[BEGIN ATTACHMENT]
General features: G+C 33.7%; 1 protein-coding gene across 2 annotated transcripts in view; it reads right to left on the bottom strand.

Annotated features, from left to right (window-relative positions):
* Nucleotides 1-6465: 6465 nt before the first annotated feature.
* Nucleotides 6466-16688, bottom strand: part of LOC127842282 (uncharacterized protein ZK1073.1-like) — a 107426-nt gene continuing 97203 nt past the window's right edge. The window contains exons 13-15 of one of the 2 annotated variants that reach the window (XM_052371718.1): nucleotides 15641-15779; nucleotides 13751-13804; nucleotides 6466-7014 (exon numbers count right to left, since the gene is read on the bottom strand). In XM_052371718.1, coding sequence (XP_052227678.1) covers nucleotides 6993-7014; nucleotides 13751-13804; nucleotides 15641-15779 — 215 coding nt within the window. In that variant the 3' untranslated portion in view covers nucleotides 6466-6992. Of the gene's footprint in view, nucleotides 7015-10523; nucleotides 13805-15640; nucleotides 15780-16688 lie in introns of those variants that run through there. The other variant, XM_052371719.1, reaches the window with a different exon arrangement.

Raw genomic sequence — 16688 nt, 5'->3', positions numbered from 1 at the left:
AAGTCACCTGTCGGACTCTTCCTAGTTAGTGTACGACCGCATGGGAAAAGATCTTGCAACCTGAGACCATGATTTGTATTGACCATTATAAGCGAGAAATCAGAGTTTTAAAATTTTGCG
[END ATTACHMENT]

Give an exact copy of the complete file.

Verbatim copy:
General features: G+C 33.7%; 1 protein-coding gene across 2 annotated transcripts in view; it reads right to left on the bottom strand.

Annotated features, from left to right (window-relative positions):
* Nucleotides 1-6465: 6465 nt before the first annotated feature.
* Nucleotides 6466-16688, bottom strand: part of LOC127842282 (uncharacterized protein ZK1073.1-like) — a 107426-nt gene continuing 97203 nt past the window's right edge. The window contains exons 13-15 of one of the 2 annotated variants that reach the window (XM_052371718.1): nucleotides 15641-15779; nucleotides 13751-13804; nucleotides 6466-7014 (exon numbers count right to left, since the gene is read on the bottom strand). In XM_052371718.1, coding sequence (XP_052227678.1) covers nucleotides 6993-7014; nucleotides 13751-13804; nucleotides 15641-15779 — 215 coding nt within the window. In that variant the 3' untranslated portion in view covers nucleotides 6466-6992. Of the gene's footprint in view, nucleotides 7015-10523; nucleotides 13805-15640; nucleotides 15780-16688 lie in introns of those variants that run through there. The other variant, XM_052371719.1, reaches the window with a different exon arrangement.

Raw genomic sequence — 16688 nt, 5'->3', positions numbered from 1 at the left:
AAGTCACCTGTCGGACTCTTCCTAGTTAGTGTACGACCGCATGGGAAAAGATCTTGCAACCTGAGACCATGATTTGTATTGACCATTATAAGCGAGAAATCAGAGTTTTAAAATTTTGCG